From 1 January 2019 a new accounting standard applies for all reporting entities and public companies which will fundamentally change the way they record and report leases. IFRS 16 will have a major impact on these entities’ balance sheet and it is crucial impacted businesses start planning for the changes ahead of its implementation.
It is unlikely small or even medium businesses will be impacted. The definition of a reporting entity applies to businesses with users dependent on financial reports for making decisions who do not ordinarily have access to the information. Where this is unclear there are several guidelines such as the number of owners (the more owners, the more likely a entity is a reporting entity), the economic and political influence of the entity and the size of the entity (value of assets, number of employees). So this change will only impact larger businesses that produce general purpose financial reports that must comply with Australian accounting standards.
The new standard defines a lease as “a contract, or part of a contract, that conveys the right to use an asset for a period of time in exchange for consideration.” So it covers situations where an entity has the right to use an identified asset, obtain all the economic benefits from this use and the right to direct how the asset is used.
The change being implemented by this new standard is that all leases are to be accounted for on the balance sheet. Most businesses would be familiar with this principle for finance leases such as chattel mortgages and hire purchases where the asset purchased is depreciated and the lease liability recognised on the balance sheet. However this standard basically applies a similar treatment to all operating leases. Common examples might be the renting of business premises or short term leases for IT equipment, phone systems and motor vehicles. The standard seeks to achieve uniformity in the accounting treatment between all leases.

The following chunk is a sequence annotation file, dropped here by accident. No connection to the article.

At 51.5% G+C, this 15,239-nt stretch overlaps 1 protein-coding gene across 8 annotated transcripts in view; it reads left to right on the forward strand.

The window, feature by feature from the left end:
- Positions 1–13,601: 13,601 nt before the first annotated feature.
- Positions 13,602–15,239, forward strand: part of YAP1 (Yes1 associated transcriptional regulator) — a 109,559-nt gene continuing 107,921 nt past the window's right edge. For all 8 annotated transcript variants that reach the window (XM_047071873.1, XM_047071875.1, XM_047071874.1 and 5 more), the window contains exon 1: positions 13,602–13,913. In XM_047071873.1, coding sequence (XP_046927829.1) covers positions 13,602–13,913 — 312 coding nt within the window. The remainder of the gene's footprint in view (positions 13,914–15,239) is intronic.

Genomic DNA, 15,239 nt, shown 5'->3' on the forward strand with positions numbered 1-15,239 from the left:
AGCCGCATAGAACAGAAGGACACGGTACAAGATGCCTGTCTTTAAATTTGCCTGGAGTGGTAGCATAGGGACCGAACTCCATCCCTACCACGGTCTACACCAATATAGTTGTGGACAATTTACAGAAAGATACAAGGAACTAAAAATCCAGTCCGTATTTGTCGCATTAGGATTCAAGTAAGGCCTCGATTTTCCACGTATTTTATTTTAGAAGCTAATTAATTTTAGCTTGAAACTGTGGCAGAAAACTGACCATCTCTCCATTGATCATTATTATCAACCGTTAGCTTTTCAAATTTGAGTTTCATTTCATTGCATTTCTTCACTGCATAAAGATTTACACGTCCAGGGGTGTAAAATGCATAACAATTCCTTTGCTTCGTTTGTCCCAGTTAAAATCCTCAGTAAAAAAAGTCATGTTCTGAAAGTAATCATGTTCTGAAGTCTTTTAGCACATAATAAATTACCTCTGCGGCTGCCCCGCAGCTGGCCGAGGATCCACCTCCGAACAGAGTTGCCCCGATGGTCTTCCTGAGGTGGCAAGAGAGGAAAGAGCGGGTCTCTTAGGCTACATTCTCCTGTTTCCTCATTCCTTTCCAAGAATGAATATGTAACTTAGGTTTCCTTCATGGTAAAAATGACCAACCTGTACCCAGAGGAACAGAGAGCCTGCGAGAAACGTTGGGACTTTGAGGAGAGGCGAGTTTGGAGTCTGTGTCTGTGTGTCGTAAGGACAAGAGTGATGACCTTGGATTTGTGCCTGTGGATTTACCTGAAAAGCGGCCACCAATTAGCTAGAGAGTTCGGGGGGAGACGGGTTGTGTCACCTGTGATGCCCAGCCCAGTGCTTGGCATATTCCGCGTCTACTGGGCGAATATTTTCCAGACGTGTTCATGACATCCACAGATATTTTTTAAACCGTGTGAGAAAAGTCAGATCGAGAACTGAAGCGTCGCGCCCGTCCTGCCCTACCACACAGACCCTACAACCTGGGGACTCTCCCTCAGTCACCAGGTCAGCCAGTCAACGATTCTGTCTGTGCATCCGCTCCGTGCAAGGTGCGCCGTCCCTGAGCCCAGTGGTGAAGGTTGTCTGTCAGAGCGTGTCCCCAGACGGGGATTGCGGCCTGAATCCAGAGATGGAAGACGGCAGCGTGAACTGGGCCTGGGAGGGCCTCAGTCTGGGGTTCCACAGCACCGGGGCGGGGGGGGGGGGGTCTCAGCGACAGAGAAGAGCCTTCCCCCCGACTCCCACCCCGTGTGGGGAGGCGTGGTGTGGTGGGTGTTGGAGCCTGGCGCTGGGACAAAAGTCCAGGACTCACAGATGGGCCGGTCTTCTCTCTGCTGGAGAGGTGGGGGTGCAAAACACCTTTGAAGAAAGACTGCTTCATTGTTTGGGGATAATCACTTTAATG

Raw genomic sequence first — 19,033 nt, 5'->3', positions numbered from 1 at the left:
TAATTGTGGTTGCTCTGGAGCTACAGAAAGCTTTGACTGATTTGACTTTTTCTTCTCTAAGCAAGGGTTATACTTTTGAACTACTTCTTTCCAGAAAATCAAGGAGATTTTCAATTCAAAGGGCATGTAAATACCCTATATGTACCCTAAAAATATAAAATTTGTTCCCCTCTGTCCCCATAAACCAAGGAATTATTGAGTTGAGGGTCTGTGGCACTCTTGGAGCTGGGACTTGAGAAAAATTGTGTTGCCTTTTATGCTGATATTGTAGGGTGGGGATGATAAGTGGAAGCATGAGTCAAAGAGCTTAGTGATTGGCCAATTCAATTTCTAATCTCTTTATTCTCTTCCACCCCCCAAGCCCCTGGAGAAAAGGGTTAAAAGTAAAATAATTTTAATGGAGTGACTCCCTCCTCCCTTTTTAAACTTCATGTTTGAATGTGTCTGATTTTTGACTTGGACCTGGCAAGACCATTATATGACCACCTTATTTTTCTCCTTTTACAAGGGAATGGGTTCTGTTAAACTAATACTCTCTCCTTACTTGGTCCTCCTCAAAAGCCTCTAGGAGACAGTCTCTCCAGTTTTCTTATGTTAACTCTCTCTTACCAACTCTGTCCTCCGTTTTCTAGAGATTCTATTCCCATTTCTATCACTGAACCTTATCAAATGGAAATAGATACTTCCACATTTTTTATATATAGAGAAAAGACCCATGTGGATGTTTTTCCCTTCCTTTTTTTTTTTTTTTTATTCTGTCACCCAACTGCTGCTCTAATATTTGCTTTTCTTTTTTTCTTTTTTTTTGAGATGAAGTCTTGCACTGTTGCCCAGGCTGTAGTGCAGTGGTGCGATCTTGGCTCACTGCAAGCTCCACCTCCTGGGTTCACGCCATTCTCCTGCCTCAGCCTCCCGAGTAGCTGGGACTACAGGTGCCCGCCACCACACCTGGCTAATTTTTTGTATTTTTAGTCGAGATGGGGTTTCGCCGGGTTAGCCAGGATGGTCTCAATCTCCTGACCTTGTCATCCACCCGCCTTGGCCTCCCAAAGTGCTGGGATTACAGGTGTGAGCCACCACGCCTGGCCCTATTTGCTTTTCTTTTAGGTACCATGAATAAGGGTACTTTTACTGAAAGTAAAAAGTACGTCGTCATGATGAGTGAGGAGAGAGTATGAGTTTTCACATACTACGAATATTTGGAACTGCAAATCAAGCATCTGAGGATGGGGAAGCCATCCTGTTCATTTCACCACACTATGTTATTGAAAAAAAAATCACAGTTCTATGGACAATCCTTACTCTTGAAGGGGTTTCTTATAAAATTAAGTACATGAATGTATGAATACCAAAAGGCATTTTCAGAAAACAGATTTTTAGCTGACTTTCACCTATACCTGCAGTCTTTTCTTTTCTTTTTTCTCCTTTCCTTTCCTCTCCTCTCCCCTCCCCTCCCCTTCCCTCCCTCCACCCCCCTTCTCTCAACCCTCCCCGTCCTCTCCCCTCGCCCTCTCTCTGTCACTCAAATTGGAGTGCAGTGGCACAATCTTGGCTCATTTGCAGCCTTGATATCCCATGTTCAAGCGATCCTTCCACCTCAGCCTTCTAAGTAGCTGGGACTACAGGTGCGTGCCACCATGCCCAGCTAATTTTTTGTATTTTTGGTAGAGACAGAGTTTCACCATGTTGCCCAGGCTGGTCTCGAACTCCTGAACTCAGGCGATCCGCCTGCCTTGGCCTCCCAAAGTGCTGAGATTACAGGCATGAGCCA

Businesses must now recognise these other leases on the balance sheet. The value of the lease is based on the discounted payments required under the lease, taking into account the lease term. This can be a tricky calculation where the lease has optional extension periods as this could increase the term and the value of the lease. The cost must also be split between the lease cost and the cost of any separate service (i.e. an IT system may come with a maintenance agreement – these two items must be separated).
The lease asset is shown as a separate class of fixed assets – “Right to Use Assets” – and a corresponding liability is also shown – “Lease Liability”. Instead of claiming an expense for each payment, the asset is depreciated and the interest component of the lease is recognised. This will result in the same deduction over the life of the lease, but with an accelerated expense claim in the earlier years.
There are two major exclusions for impacted entities – the standard does not apply to leases with a period of less than 12 months (but be wary if an extension or renewal is possible) or for leases involving assets with a value under $5,000.
So what is the issue with this? There are two issues – it will involve more accounting for these types of leases and will increase the time involved with recording these leases. The second hidden issue is the impact on the balance sheet. These changes could significantly alter many ratios such as liquidity and working capital ratios and many banks have lending facilities contingent on a business satisfying certain ratio criteria. So businesses will need to ensure their lender is aware and happy with the changes to the business’ financials otherwise they could be in for troubles with their finance facilities.
If you need further information on this standard and its potential impact to your business, please do not hesitate to contact us.